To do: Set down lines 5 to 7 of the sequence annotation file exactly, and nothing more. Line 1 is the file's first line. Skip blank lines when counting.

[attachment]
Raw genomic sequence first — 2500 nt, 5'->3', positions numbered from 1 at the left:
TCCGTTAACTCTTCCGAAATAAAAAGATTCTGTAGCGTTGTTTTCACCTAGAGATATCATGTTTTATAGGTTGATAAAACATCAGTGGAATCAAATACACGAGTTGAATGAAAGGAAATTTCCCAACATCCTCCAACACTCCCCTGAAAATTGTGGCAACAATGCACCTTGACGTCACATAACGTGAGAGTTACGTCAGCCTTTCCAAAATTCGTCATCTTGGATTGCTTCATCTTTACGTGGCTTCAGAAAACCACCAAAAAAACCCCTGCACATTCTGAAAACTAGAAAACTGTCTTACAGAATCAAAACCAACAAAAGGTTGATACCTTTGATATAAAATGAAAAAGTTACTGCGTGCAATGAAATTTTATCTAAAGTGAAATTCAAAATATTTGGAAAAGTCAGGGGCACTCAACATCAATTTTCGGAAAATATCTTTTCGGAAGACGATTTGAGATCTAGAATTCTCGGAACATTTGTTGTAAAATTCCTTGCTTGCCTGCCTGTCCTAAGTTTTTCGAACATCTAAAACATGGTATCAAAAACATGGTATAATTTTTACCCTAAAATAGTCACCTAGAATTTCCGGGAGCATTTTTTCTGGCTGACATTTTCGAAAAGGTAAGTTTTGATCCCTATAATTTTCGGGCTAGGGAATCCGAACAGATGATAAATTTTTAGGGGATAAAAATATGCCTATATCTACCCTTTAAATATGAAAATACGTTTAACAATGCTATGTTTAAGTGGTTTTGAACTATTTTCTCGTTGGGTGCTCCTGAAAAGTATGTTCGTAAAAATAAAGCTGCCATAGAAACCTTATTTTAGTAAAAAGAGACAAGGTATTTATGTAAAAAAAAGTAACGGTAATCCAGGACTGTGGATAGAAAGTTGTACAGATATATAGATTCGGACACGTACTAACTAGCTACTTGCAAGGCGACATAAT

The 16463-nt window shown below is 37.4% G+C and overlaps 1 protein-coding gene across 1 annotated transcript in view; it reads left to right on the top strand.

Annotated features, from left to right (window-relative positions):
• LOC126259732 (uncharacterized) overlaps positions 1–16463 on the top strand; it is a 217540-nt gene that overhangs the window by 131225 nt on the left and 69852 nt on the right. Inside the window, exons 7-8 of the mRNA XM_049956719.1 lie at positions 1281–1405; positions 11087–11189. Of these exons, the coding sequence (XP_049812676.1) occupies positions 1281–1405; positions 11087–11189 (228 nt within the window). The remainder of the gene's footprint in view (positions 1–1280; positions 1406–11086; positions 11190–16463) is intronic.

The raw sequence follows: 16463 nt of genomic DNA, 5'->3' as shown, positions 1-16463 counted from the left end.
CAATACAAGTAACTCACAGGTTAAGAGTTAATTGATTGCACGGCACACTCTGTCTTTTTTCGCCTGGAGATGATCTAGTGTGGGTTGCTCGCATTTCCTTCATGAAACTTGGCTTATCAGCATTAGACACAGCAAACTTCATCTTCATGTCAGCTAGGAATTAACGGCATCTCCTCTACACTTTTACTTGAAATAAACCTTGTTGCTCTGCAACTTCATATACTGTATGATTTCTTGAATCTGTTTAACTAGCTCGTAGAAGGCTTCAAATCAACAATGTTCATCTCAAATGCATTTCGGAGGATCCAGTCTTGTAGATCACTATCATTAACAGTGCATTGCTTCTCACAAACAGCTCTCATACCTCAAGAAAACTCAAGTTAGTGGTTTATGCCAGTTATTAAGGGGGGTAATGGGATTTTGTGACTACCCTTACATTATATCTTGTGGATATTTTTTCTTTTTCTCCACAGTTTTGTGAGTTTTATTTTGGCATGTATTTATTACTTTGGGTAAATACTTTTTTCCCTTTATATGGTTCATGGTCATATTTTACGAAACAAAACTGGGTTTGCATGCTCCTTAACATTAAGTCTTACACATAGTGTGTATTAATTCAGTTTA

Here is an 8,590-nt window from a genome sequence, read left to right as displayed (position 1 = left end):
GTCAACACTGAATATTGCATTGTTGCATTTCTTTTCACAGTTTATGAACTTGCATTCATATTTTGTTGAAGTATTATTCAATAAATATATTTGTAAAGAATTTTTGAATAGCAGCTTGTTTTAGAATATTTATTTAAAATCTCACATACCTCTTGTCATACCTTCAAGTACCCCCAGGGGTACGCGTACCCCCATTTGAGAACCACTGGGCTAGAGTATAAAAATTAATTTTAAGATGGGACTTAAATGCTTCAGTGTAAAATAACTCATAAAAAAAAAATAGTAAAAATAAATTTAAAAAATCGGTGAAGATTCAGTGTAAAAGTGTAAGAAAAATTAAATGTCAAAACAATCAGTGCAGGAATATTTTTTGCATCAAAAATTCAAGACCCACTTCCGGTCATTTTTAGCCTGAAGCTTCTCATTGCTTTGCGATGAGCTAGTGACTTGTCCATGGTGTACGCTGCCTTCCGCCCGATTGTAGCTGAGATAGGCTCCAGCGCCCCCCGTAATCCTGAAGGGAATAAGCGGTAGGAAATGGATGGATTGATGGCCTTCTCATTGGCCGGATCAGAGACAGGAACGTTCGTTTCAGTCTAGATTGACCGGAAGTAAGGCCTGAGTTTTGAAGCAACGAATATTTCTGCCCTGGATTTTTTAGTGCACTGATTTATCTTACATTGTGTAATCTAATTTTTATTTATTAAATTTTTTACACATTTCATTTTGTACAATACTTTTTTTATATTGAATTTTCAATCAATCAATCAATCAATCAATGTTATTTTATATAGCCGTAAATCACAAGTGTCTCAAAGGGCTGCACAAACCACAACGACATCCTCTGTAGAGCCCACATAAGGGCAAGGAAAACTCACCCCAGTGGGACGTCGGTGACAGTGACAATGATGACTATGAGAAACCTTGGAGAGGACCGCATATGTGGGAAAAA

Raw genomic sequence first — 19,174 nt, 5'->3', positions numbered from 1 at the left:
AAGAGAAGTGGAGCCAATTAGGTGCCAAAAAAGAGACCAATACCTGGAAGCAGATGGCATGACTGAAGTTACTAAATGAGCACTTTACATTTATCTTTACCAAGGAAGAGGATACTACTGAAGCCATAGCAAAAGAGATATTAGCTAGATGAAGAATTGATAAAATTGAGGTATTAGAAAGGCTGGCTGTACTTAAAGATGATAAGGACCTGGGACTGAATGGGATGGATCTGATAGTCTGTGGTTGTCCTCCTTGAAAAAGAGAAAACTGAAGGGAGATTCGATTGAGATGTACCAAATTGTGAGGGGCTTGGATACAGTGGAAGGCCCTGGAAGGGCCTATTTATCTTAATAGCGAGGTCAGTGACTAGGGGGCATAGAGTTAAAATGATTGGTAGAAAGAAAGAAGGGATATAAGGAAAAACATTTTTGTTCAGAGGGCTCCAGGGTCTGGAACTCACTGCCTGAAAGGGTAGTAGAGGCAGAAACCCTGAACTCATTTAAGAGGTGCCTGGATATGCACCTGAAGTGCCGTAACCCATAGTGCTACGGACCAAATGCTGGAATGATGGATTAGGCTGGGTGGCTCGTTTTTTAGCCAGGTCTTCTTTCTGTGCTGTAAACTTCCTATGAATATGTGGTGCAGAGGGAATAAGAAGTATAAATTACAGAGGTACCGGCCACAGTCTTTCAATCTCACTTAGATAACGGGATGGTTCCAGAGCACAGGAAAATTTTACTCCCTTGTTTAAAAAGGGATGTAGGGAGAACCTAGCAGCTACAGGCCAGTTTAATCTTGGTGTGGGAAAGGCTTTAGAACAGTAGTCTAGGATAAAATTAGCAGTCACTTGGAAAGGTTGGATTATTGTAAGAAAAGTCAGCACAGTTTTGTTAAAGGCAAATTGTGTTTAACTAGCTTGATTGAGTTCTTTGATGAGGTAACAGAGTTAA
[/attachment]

• LOC126259732 (uncharacterized) overlaps positions 1–16463 on the top strand; it is a 217540-nt gene that overhangs the window by 131225 nt on the left and 69852 nt on the right. Inside the window, exons 7-8 of the mRNA XM_049956719.1 lie at positions 1281–1405; positions 11087–11189. Of these exons, the coding sequence (XP_049812676.1) occupies positions 1281–1405; positions 11087–11189 (228 nt within the window). The remainder of the gene's footprint in view (positions 1–1280; positions 1406–11086; positions 11190–16463) is intronic.

The raw sequence follows: 16463 nt of genomic DNA, 5'->3' as shown, positions 1-16463 counted from the left end.
CAATACAAGTAACTCACAGGTTAAGAGTTAATTGATTGCACGGCACACTCTGTCTTTTTTCGCCTGGAGATGATCTAGTGTGGGTTGCTCGCATTTCCTTCATGAAACTTGGCTTATCAGCATTAGACACAGCAAACTTCATCTTCATGTCAGCTAGGAATTAACGGCATCTCCTCTACACTTTTACTTGAAATAAACCTTGTTGCTCTGCAACTTCATATACTGTATGATTTCTTGAATCTGTTTAACTAGCTCGTAGAAGGCTTCAAATCAACAATGTTCATCTCAAATGCATTTCGGAGGATCCAGTCTTGTAGATCACTATCATTAACAGTGCATTGCTTCTCACAAACAGCTCTCATACCTCAAGAAAACTCAAGTTAGTGGTTTATGCCAGTTATTAAGGGGGGTAATGGGATTTTGTGACTACCCTTACATTATATCTTGTGGATATTTTTTCTTTTTCTCCACAGTTTTGTGAGTTTTATTTTGGCATGTATTTATTACTTTGGGTAAATACTTTTTTCCCTTTATATGGTTCATGGTCATATTTTACGAAACAAAACTGGGTTTGCATGCTCCTTAACATTAAGTCTTACACATAGTGTGTATTAATTCAGTTTA